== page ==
On a cloud-free morning, Caribbean beach music set a suntanning rhythm across sand volleyball practice on FIU’s main campus. The perpetual on-break setting belies the ambitious desire for immediate grand gratification driving FIU’s nationally ranked sand volleyball team.
“We all come in with this ‘We want a national championship,’ ” team captain and senior Aren Cupp said. “I feel like last year, it was ‘Let’s get to nationals, let’s get to nationals.’ And this year, it’s ‘National championship.’ Every girl. Every single one.”
Senior Kristina Monforte said, “This year, we have bigger girls. More fifth-year seniors. So, it’s kind of like ‘Go big or go home’ for us.”
Results and rankings say FIU has more than a chance. The Panthers, who host the Doctors Hospital FIU Surf & Turf Invitational in Miami Beach’s Lummus Park on Friday and Saturday, have a 12-1 record. That includes a 3-0 record against other teams in the March 24 American Volleyball Coaches Association Top 10 poll that put FIU at No. 6 four days before the Panthers beat defending national champion and No. 3 Pepperdine.
According to the AVCA, as of January, 50 schools fielded teams in sand volleyball (pronounced “beach volleyball” when the nation watches Misty May Treanor and Kerri Walsh win Olympic gold). It’ll be an NCAA-sanctioned sport next season after four seasons as an “emerging” sport. Three years ago, FIU athletic director Pete Garcia cited sand volleyball as a sport in which FIU could quickly be nationally relevant because they weren’t starting in chase mode compared to everyone else in the nation.
Well, sort of. Much of sand volleyball’s power comes from the Pacific coast, where volleyball’s woven into the whole image of life, especially in Southern California. Pepperdine won the 2012 and 2014 AVCA national titles and the USC now No. 1 in the polls isn’t South Carolina.
But FIU has caught up quickly after hiring Rita Buck-Crockett to coach the sand team and oversee the indoor volleyball program.
“Me as a person, I want to win nationals my first year,” Buck-Crockett said. “That’s just me. That’s why I was hired. I was hired to get FIU a national championship in sand. So from the day I accepted this position, I started thinking about how am I going to do that.”
In 2013, the program’s first year, two FIU pairs got invited to the national pairs competition and Jessica Mendoza and Maryna Samoday got to the semifinals. Last year, the AVCA national team tournament ushered FIU in the door, then Hawaii and Florida State bum-rushed FIU out in one day, 4-1 and 5-0, respectively.
This year, FIU edged No. 4 Florida State 3-2. But doing the same against Pepperdine sent a message on two different levels.
“It was the best feeling, beating that West Coast team,” Cupp said. “Beating our rivals, FSU. But it’s really put us in this [mind-set], we can’t stop here. We need to keep pushing. We beat Pepperdine 3-2. Next time, it needs to be 5-0. Beat FSU 3-2. Next time, it needs to be 5-0.”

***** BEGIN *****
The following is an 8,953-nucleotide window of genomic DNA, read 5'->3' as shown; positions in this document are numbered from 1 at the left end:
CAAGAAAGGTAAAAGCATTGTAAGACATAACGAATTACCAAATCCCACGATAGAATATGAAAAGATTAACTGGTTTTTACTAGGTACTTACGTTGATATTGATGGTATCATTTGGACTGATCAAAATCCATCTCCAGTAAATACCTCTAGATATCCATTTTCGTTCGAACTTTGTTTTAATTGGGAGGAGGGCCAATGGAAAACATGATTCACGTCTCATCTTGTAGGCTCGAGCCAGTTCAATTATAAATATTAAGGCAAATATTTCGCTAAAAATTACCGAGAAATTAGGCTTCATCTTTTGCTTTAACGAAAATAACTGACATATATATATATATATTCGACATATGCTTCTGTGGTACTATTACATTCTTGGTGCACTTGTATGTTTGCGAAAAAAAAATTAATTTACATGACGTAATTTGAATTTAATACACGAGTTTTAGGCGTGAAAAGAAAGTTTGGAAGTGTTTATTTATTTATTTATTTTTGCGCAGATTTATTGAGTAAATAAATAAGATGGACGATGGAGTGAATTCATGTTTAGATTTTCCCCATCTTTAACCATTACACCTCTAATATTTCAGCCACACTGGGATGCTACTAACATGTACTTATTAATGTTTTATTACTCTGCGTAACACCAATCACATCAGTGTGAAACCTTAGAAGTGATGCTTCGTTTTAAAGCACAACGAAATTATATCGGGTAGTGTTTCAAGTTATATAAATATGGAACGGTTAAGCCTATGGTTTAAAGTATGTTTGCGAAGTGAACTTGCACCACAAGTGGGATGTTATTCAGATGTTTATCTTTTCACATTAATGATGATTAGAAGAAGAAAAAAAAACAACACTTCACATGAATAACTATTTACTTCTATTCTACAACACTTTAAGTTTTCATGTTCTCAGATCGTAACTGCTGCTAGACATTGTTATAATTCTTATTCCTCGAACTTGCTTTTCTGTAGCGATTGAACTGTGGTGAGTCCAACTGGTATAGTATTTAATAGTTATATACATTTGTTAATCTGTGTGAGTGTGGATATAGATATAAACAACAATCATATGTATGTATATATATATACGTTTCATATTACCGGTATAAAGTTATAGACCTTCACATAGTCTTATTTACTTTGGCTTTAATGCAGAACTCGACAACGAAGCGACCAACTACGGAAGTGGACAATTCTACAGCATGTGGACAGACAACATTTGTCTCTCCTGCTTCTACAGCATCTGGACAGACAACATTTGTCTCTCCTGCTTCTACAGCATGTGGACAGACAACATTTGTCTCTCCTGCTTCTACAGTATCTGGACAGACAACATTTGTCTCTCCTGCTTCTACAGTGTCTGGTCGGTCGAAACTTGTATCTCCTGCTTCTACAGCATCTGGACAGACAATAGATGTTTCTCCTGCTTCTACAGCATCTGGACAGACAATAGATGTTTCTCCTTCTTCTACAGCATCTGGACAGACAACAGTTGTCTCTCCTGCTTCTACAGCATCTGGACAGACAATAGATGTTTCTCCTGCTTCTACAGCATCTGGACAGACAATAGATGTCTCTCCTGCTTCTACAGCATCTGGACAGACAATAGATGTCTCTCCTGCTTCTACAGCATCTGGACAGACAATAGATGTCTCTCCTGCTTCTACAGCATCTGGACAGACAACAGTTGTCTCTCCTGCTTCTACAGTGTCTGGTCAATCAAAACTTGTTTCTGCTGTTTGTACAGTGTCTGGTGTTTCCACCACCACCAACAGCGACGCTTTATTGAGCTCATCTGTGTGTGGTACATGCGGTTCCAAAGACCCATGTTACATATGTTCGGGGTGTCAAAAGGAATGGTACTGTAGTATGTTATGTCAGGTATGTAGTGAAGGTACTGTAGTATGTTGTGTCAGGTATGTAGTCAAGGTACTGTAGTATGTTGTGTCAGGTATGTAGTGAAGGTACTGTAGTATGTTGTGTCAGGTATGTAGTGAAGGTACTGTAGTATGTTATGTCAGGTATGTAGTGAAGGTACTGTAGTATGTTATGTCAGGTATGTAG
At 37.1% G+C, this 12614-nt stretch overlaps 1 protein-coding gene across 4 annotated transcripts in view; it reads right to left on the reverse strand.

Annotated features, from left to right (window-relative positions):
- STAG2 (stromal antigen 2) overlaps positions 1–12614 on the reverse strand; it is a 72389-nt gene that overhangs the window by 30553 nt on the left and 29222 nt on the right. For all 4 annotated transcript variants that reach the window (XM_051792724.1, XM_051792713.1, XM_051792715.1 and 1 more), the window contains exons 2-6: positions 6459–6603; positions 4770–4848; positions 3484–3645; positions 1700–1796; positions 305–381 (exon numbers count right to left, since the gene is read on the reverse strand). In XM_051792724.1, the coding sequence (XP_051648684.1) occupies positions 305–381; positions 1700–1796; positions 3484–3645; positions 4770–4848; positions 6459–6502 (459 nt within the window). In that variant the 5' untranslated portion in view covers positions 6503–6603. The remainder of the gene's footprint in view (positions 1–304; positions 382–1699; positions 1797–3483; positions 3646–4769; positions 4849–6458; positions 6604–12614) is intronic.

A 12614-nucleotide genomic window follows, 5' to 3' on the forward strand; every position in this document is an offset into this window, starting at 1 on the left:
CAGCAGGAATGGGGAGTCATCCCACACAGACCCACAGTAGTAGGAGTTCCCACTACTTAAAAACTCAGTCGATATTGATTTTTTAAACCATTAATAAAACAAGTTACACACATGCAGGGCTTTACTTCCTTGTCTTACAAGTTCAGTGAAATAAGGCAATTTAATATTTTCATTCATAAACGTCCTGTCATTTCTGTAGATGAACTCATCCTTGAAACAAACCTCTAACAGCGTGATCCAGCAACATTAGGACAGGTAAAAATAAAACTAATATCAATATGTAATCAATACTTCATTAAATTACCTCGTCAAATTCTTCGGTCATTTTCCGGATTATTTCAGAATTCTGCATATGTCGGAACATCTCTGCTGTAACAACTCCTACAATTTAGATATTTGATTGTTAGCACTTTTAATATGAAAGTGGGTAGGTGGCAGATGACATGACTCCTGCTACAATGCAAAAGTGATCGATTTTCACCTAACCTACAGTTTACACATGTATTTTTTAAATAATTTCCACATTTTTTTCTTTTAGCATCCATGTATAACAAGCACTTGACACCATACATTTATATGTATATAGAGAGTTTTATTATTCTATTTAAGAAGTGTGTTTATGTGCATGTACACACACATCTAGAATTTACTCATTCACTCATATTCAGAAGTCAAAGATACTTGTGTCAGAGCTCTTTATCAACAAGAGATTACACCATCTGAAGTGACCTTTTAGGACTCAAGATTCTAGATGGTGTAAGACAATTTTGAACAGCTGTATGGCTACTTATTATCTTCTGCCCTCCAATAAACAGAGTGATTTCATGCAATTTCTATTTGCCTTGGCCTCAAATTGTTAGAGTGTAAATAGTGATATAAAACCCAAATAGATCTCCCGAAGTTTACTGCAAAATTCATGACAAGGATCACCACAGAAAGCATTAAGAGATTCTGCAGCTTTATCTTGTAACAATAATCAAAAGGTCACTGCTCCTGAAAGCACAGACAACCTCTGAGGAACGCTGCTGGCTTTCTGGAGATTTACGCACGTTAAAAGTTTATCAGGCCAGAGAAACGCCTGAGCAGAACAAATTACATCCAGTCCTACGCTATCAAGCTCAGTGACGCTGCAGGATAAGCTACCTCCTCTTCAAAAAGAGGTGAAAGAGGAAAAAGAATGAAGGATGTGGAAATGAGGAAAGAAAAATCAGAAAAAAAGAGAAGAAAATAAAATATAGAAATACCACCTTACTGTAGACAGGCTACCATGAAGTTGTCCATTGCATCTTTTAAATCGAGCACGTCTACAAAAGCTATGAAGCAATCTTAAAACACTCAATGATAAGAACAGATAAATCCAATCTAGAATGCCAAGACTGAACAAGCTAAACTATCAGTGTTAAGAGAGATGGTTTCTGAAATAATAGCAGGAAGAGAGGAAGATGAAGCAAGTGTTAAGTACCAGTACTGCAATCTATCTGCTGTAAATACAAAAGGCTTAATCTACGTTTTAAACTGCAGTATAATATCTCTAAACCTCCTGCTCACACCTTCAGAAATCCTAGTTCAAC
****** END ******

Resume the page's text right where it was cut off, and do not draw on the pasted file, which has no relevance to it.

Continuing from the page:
Monforte said, “It’s just showed we’re here, we’re serious about this year. People kind of overlook the East Coast. We’re trying to do big things for the East Coast and show it’s not just the West Coast that wins every year.”
The No. 5 pairing of Cupp and Tina Tohiyani, 7-0 this year, is the only pair of FIU’s regular top five that doesn’t include a transfer or a freshman. It’s also the pair that Buck-Crockett lauded for its leadership by example after working their way back into the top five pairs (a match comprises the results of five pairs matches).
Freshman Anja Licka is paired with senior Maryna Samoday in the No. 1 pair. FIU’s most athletic pair puts transfer from North Florida Anna Budinska with senior Martyna Gluchowicz. The No. 3 pair is usually Marina Boulanger and FAU transfer Darija Sataric.
Much like FIU’s Conference USA champion swimming & diving team, success depends on integrating newcomers from across the country or the Atlantic Ocean into the team and FIU life.
Cupp said, in addition to team dinners and the usual early navigating, once every two weeks, “we get together with our team psychologist and we do group work that really helps us generally get to know each other and feel each other out as players and people. It really helps us on the court with our compatibility.”
Monforte and Summer Nash, a transfer from San Diego State, ran off 11 consecutive match wins before losing over three sets last week to South Carolina’s No. 2 pair. Monforte didn’t know Nash before this school year. Now, they maintain the same class and weight room workout schedules after bonding through volleyball and “an obsessive passion” for cooking.
They love the Food Network three-round elimination show Chopped. It’s an apt metaphor for FIU’s program. It has gotten past the appetizer round the first year and the entrée round the second year.
Now, they’re looking to win the dessert round and the whole thing.